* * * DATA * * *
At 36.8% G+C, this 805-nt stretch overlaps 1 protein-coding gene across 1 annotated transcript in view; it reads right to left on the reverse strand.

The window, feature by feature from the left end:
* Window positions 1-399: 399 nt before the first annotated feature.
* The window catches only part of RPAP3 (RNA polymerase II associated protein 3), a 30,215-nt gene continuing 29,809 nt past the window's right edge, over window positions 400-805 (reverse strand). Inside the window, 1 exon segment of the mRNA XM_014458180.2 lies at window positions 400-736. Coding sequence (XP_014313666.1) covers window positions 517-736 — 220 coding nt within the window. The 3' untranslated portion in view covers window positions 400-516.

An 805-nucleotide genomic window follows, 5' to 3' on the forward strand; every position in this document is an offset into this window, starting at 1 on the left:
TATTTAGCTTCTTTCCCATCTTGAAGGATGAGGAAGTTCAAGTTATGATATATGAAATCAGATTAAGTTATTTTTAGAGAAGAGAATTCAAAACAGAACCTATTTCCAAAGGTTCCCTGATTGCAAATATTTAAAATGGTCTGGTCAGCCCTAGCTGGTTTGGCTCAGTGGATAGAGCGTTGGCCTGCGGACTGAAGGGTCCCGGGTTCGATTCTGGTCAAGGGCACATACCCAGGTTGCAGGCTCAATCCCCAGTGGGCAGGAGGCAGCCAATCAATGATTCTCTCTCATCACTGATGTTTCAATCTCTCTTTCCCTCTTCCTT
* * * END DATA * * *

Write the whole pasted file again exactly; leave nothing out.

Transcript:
At 36.8% G+C, this 805-nt stretch overlaps 1 protein-coding gene across 1 annotated transcript in view; it reads right to left on the reverse strand.

The window, feature by feature from the left end:
* Window positions 1-399: 399 nt before the first annotated feature.
* The window catches only part of RPAP3 (RNA polymerase II associated protein 3), a 30,215-nt gene continuing 29,809 nt past the window's right edge, over window positions 400-805 (reverse strand). Inside the window, 1 exon segment of the mRNA XM_014458180.2 lies at window positions 400-736. Coding sequence (XP_014313666.1) covers window positions 517-736 — 220 coding nt within the window. The 3' untranslated portion in view covers window positions 400-516.

An 805-nucleotide genomic window follows, 5' to 3' on the forward strand; every position in this document is an offset into this window, starting at 1 on the left:
TATTTAGCTTCTTTCCCATCTTGAAGGATGAGGAAGTTCAAGTTATGATATATGAAATCAGATTAAGTTATTTTTAGAGAAGAGAATTCAAAACAGAACCTATTTCCAAAGGTTCCCTGATTGCAAATATTTAAAATGGTCTGGTCAGCCCTAGCTGGTTTGGCTCAGTGGATAGAGCGTTGGCCTGCGGACTGAAGGGTCCCGGGTTCGATTCTGGTCAAGGGCACATACCCAGGTTGCAGGCTCAATCCCCAGTGGGCAGGAGGCAGCCAATCAATGATTCTCTCTCATCACTGATGTTTCAATCTCTCTTTCCCTCTTCCTT